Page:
Restore Mental Well-Being Work-Life Balance
Returning to work after breast cancer treatment and trying to balance all of your responsibilities along with recovery can seem like a daunting task. Since you most likely will have to report to work during your treatment process, or at some point after your breast cancer treatment ends, you will constantly have to juggle caring for yourself with the demands of work, home and other aspects of your personal life.
As you recover from treatment, it becomes more important than ever for you to pay attention to your work-life balance. Work-life balance refers to your ability to balance the commitments, responsibilities and goals relating to your paid work (e.g. working hours, expected outputs of the job, career advancement), with personal commitments, responsibilities and desires (e.g. recovery, parenting, recreational activities, community commitments, further education).
In general, women who maintain a healthy balance between work and their personal lives not only achieve a sense of well-being and feel that they have control over their working life, able to determine when and how much they work, they also lead rich and fulfilling personal lives.
Finding a healthy work-life balance isn't a one-time thing. It is a continuous process, especially as you and your interests, family and work life change.
The Cleveland Clinic has ideas to help you find the work-life balance that's best for you:
- Track your time. Track everything you do for one week, including work-related and personal activities. Decide what's necessary and what satisfies you the most. Cut or delegate activities that you don't enjoy or can't handle -- or share your concerns and possible solutions with your employer or others.
- Take advantage of your options. Ask your employer about flexible hours, a compressed work week, job sharing, telecommuting or other scheduling flexibility. The more control you have over your hours, the less stressed you're likely to be.
- Learn to say no. Whether it's a co-worker asking you to spearhead an extra project or your child's teacher asking you to manage the class play, remember that it's OK to respectfully say no. When you quit doing the things you do only out of guilt or an unnecessary sense of obligation, you'll make more room in your life for the activities that are meaningful and bring you joy.
- Leave work at work. With the technology to connect to anyone at any time from virtually anywhere, there may be no boundary between work and home -- unless you create it. Make a conscious decision to separate work time from personal time. When you're with your family, for instance, turn off your cell phone and put away your laptop computer.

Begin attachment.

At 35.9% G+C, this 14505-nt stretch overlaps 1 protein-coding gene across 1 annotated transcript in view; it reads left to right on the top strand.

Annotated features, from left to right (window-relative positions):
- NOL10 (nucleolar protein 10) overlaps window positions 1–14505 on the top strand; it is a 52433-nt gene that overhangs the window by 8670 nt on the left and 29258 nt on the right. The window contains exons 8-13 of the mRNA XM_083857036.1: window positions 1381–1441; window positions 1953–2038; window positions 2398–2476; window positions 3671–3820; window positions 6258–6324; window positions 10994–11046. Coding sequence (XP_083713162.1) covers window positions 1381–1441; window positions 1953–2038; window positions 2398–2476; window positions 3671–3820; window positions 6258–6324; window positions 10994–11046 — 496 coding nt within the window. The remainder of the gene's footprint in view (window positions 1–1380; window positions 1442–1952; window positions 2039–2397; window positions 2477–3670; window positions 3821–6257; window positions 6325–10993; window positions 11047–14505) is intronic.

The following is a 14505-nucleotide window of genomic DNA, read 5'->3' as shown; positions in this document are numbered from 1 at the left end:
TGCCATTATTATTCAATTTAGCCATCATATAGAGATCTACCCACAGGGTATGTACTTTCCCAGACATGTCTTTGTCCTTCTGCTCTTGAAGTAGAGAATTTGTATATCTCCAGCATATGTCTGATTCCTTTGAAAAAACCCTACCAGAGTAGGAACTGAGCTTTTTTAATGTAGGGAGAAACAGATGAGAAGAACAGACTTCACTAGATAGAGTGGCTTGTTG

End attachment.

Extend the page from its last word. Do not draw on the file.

- Manage your time. Organize household tasks efficiently, such as running errands in batches or doing a load of laundry every day, rather than saving it all for your day off. Put family events on a weekly calendar and keep a daily to-do list. Do what needs to be done, and let the rest go. Limit time-consuming misunderstandings by communicating clearly and listening carefully. Take notes, if necessary.
- Bolster your support system. At work, join forces with co-workers who can cover for you --and vice versa -- when family conflicts arise. At home, enlist trusted friends and loved ones to pitch in with childcare or household responsibilities when you need to work overtime or travel.
- Nurture yourself. Eat healthy foods, include physical activity in your daily routine and get enough sleep. Set aside time each day for an activity that you enjoy, such as practicing yoga or reading. Better yet, discover activities you can do with your partner, family or friends -- such as hiking, dancing or taking cooking classes.
Here are some resources that might help you better understand how to enhance your work-life balance after breast cancer:
Balancing survivorship and raising a child
Breast Cancer and Balance
5 Tips for Better Work-Life Balance
Refine Your Work Life Balance by Setting Healthy Boundaries
Work-life balance: Tips to reclaim control
Work Life Balance Centre
For more information on work-life balance, go to Breast Cancer Partner’s Resources. You can also share your knowledge and success with other survivors in our Partner Forum or at Survivor Tips.